How Roux's Dreamy Tie-Dye Kids Essentials Channel NY, Paris, and LA

roux fall 2017 lookbook 01.JPG

Photos: Sarina Cass 

Stroll through any kids department and you'll be greeted with racks of tees emblazoned with cutesy graphics and slogans — and that's where Roux strays from the pack. Founded by Fashion Mamas LA member Amanda Kain (who's also one-half of the sister duo behind cool basics brand Kain Label), the dreamy line is comprised of dreamy tie-dye essentials and gender-neutral cotton pieces for babies and kids that strike the perfect balance between sophisticated and whimsical.

Fresh off the launch of Roux's fall collection — which brings floral prints to the mix — we caught up with Kain to find out how the brand was born, what inspires her designs, and more. Read on below, then shop Roux's clothing, accessories, and mama-minded apothecary products online here.


What's your professional background — tell us more about your career journey that led you to create your brand. 

I've been in the fashion industry for almost 10 years with my women's brand, Kain Label. I started the collection in 2008 with the idea of recreating my most favorite vintage tee with a modern twist. I found the most yummy, soft fabric and made a loose fit, "boyfriend" tee with a slouchy pocket. I basically worked out of the trunk of my car for the first three months. Before I knew it, Kain Label became a coveted brand and we were in every major store and written up in every major publication. When I had my daughter a few years ago, I decided to make a baby version of our classic shirt and we sold out of it very quickly. The positive response gave me the motivation to create a kids line, Roux. 

What sets Roux apart from other kids brands?

It has a unique mix of specialty tie dyes and cheeky prints using sophisticated color palettes and silhouettes. 

What's the story behind the brand's name? 

[It's] my daughter's middle name. 

What was the "a-ha" moment that led you to pursue creating Roux?

 I was working on my women's line [Kain] and experimenting with different tie dye options. A lot of what inspired me the most didn't fit the aesthetic of my brand so I thought, "Why not use it to create a kids line?" Most of the color combinations and tie dyes reminded me of my childhood and I thought it would be fun to recreate it in a modern way.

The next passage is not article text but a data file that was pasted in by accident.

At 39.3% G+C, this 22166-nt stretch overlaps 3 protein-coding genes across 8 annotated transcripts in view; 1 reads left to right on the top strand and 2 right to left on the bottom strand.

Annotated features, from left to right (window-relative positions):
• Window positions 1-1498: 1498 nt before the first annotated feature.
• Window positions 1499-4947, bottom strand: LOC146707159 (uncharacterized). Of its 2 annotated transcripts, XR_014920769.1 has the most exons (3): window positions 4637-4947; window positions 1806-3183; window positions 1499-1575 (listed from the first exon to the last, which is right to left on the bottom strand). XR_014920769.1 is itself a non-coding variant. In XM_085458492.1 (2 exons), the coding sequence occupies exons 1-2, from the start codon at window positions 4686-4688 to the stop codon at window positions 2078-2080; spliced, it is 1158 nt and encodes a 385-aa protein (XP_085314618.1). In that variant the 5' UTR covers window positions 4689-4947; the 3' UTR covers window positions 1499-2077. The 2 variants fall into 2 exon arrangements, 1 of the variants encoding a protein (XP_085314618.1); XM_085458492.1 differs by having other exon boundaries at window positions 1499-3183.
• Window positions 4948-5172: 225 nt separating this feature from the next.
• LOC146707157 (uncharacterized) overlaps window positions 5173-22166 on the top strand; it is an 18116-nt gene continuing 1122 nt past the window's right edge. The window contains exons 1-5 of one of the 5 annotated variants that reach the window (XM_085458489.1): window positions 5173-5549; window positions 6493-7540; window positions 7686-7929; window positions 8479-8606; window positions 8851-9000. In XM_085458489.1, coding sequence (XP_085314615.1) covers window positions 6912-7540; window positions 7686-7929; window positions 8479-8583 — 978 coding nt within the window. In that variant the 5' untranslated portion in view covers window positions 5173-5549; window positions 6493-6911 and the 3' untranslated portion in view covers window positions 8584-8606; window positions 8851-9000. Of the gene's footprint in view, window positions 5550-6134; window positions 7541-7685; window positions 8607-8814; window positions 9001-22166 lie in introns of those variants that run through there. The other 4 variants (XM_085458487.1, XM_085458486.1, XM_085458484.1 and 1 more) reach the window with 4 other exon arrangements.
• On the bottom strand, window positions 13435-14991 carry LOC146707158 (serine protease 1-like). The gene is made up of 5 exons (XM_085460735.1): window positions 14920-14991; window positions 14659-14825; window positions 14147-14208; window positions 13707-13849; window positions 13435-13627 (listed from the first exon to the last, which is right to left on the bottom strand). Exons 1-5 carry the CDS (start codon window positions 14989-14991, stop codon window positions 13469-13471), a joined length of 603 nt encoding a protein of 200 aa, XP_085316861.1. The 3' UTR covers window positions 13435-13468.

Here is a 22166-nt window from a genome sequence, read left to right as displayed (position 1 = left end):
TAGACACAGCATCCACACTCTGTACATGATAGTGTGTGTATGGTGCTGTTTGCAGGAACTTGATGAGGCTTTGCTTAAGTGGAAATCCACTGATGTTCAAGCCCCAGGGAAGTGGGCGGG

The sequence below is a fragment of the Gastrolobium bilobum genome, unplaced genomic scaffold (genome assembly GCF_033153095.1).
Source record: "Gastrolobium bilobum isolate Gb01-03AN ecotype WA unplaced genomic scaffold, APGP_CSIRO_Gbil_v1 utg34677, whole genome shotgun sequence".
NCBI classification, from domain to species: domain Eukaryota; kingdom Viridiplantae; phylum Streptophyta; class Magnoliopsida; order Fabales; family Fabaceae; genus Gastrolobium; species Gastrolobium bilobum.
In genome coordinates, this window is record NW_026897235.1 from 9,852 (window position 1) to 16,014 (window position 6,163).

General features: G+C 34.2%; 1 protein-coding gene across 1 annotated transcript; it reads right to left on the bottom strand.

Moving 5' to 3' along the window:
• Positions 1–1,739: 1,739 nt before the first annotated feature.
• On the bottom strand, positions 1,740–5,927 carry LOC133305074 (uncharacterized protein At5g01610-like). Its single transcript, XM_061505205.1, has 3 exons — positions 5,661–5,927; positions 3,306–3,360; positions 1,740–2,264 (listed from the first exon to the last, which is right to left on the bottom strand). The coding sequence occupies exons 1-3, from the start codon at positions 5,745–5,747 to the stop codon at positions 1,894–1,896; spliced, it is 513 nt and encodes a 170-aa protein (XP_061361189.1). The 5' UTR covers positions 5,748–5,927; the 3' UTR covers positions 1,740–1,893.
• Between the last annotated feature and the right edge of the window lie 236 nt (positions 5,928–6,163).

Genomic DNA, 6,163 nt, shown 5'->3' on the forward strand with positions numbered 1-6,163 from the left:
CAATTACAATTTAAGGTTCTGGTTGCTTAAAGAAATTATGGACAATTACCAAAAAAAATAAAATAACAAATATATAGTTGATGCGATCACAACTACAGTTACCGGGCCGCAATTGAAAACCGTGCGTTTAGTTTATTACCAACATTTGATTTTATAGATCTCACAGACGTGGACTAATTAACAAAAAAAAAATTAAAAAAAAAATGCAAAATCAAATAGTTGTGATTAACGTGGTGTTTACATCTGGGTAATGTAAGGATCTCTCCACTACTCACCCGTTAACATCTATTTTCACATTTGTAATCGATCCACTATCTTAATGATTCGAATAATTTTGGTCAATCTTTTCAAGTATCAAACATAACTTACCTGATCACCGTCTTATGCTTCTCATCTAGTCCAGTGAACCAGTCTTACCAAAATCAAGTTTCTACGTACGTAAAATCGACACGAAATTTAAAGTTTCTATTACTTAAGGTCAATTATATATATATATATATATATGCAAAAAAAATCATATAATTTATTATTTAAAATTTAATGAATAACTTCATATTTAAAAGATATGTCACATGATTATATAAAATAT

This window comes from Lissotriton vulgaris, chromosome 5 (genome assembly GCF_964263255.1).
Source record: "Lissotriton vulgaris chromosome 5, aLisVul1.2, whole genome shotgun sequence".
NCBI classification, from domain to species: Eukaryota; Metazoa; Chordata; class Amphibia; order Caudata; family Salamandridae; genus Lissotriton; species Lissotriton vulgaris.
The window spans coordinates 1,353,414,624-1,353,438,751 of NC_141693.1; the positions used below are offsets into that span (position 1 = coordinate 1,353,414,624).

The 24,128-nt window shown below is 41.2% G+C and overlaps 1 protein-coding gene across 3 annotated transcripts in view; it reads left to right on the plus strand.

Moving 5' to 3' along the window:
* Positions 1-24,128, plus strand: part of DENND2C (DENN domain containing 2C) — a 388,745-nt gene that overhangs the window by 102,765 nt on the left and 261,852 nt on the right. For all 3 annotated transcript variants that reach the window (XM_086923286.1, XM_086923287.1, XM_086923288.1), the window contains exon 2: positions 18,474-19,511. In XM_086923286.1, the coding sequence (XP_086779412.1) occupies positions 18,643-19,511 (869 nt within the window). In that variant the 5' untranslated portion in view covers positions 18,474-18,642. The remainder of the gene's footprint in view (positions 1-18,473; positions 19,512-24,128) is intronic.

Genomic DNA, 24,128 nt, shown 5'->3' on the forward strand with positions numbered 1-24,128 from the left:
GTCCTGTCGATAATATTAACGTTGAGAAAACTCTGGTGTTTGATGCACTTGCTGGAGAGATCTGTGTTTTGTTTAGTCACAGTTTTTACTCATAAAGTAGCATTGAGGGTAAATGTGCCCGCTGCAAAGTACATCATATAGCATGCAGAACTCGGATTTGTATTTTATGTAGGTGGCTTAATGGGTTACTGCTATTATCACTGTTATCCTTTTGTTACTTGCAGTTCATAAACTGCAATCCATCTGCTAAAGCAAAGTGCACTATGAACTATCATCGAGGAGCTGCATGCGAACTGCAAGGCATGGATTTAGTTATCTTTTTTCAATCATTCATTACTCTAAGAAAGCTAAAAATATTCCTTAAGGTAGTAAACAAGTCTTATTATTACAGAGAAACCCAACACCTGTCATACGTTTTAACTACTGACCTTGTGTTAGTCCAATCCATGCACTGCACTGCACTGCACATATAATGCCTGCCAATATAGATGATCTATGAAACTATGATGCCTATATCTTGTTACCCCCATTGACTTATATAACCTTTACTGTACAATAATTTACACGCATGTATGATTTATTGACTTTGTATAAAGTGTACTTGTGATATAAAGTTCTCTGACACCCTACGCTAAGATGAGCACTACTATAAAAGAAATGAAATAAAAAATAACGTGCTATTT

Who or what inspires Roux's aesthetic?

Nostalgia. All my collections are inspired by a favorite memory, a favorite place or anything I'm feeling nostalgic about. My first collection was "from LA to NY to Paris" — all my favorite places that have played an influential role in my life. 

What were some of the top criticisms you've been hearing from friends/family/customers about the existing kids clothes on the market?

I feel like I always hear that the boys market is lacking unique, cute designs. Now that I have a son, I'm motivated to find what's missing in that department. 


Can you tell us more about your latest collection?

I'm focusing more on elevating basics with more sophisticated yet playful fabrications, colors, and silhouettes. I'm also playing around more with natural dyes, which seems to be trending. 

Where do you see Roux in five years?

Direct to consumer lifestyle brand for babies and kids. I would love to expand into other categories such as toys and non toxic beauty products.

What's one piece of advice that you wish you had gotten before starting your kids label?

To build my brand one customer at a time. When I started Roux, I was focused on showrooms, trade shows, and getting into the right stores because that was the model that was successful with Kain — but of course, the market has changed so much since then. I shifted my energy into developing a strong direct to consumer platform and engaged social media presence. With the growing trend of mothering blogs and shopping small craft brands, I think social media is a great way to help set Roux apart by allowing people to connect with my personal life as a mother and entrepreneur.